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Photograph by Eric A. Carlson

Notes From the Underbelly

True Colors at Triton

By Eric A. Carlson


"Cormac McCarthy fortis me fieri fecit. A.D. 1446."

--inscribed on the Blarney stone


LIKE UNEXPURGATED ALVISO, or unsung Black Pearl singing at the Dolphin Cafe, the Triton Museum in Santa Clara offers splendid fare, free parking and no admission charge--yet toils in relative obscurity. Which is a shame. The museum is, more often than not, filled with wonders. Mark Robinson--guide, guru and media archivist--pointed outside to spacious gardens brimming with shade trees and statues and no people, and quipped, "Home to 25 squirrels."

Near the entrance to the museum stands the grotesque and frightening Benny Bufano ICBM obelisk. The rocket is dedicated to children--whom Benny felt would save the world--and is constructed entirely of tin soup cans. This mother-of-all-kitsch space needle is a whimsical accoutrement to the museum proper.

Inside, Mark took me in tow. I normally don't succumb to the idea that art needs explaining--it either looks good on a wall (or floor) or it doesn't. But Mark, a decipherer of the obscure, has kissed the Blarney stone and fondled the muse of fine arts, and his heartfelt interpretations would convince a Missourian. Even a butt-ugly statue has a story and needs love.

The current main attraction, Khachik Khachatouryan's Tribute to Bach, is lyricism on a grand scale. Even a coarsened fellow such as myself can detect something special when thrust into a room with greatness. Eight eagles, a boy standing on the prow of a long canoe, a rising sun, the Christian cross, two lovers, an owl and Bach--15 pieces arrayed in precise harmony. It is serenely mysterious, like the Ugandan supermodel I caught a glimpse of at the Fairmont the other night. All this beauty--free to those willing to pull away from their TV and venture out. (When Mel Kiper's hair is televised, I realize this may be difficult--that pompadour demands attention.)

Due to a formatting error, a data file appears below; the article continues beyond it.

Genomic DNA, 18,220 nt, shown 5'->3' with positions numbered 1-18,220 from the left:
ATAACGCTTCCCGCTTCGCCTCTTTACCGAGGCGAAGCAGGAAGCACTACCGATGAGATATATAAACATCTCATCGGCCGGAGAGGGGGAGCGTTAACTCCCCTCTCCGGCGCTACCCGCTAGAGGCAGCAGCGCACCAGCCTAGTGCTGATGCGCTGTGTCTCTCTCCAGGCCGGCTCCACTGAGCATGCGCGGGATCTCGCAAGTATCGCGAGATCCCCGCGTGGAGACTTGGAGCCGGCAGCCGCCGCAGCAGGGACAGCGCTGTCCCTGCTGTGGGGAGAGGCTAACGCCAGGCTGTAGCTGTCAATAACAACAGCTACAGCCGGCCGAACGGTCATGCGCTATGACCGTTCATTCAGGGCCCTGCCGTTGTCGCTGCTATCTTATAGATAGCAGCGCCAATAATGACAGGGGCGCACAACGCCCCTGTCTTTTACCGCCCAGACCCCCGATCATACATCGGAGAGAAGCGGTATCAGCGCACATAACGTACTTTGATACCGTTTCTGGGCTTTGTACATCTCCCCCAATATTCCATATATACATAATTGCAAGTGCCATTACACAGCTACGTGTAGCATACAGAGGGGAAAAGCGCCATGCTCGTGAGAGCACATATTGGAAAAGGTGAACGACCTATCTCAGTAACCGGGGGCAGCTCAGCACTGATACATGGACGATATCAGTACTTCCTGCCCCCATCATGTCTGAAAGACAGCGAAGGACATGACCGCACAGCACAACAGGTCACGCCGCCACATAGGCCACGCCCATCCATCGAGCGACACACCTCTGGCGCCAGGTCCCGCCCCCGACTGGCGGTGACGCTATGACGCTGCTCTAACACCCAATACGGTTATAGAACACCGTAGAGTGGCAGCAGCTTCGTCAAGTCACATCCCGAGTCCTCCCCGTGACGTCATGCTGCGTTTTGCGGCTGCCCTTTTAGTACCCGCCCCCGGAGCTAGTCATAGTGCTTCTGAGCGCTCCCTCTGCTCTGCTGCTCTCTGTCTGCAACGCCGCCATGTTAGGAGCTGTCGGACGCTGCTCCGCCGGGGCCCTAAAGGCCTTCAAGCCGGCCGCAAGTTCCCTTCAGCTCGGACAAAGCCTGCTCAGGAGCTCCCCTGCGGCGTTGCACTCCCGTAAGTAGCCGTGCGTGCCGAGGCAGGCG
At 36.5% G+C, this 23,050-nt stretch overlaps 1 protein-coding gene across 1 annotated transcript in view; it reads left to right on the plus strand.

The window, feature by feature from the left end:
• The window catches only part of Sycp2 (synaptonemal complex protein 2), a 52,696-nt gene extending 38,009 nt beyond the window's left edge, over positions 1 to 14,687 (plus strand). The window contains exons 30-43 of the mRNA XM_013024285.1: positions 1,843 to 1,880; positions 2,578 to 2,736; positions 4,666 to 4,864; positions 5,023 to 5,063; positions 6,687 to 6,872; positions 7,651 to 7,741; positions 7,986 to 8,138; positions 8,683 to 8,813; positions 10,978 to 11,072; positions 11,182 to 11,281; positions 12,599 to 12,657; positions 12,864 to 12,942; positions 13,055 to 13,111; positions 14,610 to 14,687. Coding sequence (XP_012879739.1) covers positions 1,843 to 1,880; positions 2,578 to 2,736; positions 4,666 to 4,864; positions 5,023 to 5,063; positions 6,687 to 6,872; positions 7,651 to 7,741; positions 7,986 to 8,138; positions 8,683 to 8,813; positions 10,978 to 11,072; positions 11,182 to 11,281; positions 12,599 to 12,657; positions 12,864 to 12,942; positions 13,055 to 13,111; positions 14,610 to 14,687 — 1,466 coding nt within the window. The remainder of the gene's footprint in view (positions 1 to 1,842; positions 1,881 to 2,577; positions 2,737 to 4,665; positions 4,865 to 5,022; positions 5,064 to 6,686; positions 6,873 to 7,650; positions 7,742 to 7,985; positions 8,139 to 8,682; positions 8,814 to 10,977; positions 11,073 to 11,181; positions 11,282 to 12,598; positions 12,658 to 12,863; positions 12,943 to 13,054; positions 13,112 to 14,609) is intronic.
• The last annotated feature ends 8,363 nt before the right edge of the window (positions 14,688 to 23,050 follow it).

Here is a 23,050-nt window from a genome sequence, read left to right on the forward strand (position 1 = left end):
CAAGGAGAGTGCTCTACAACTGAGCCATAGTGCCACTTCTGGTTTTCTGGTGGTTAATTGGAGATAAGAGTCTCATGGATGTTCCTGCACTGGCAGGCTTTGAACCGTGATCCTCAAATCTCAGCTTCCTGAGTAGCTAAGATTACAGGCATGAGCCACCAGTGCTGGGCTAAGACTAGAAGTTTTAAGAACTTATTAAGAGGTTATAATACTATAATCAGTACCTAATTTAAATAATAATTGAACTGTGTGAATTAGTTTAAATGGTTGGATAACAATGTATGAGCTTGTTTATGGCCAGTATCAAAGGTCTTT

Susan Hillhouse, the chief curator, and Mark are involved in a project to create a documentary film about Theodore Wores (1859-1939)--Santa Clara Valley's consummate blossom painter. Theodore's paintings are precious images of what the valley looked like before being paved over with strip malls, Hewlett-Packard "temp" factories and Cisco sweatshops. That his paintings are now available is due in huge part to Drs. Ben and A. Jess Shenson, who "rediscovered" the painter and had the sense, taste and financial means to resurrect the man and his works--or at least his works. Many of Wores' paintings were gifted to the Triton Museum by the Shensons and will be on display from time to time. Don't walk, but run to the museum when this is advertised.

In 1908 Leon Trotsky wrote: "... visiting art museums is a terrible act of violence that we perpetrate on ourselves. This way of experiencing artistic pleasure expresses a terrible barracks-capitalist barbarism." That is beautiful. Objets d'art plucked out of context and placed into an artificial environment (museum) allows for, quoting Trotsky once again, "a concentration camp for color and beauty." Such are the obstacles placed before the chief curator. By employing "explainers" such as Mark, and acquiring provocative and resplendent artwork such as Khachik's Tribute to Bach and Wores' blossom paintings, gallant progress is made. Ennui and museum glass checked to the boards.

Arise from your couches, O unwashed proletariat, and refresh your spirit with Triton. And even though it's free, drop off a couple of bucks, for God's sake.

Final Note No. 1: Mark Robinson is photographed in his Dr. Frankenstein laboratory--a la beret.

Final Note No. 2: Because of surly service and an incomplete refill of ice tea, I will not be dining at El Faro on Murphy Avenue anymore. Esperanza's Market Restaurant is across the street--with a sunnier disposition.

Final Note No. 3: David Vossbrink of the mayor's office graciously returned my call re: "demands for answers" about the idiotic Fallon statue imbroglio. We ended up talking about Sunnyvale. Let's face it: it's much funnier with the statue locked up safe and sound, somewhere in Oakland.

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From the May 3-9, 2001 issue of Metro, Silicon Valley's Weekly Newspaper.

Copyright © 2001 Metro Publishing Inc. Metroactive is affiliated with the Boulevards Network.

For more information about the San Jose/Silicon Valley area, visit sanjose.com.




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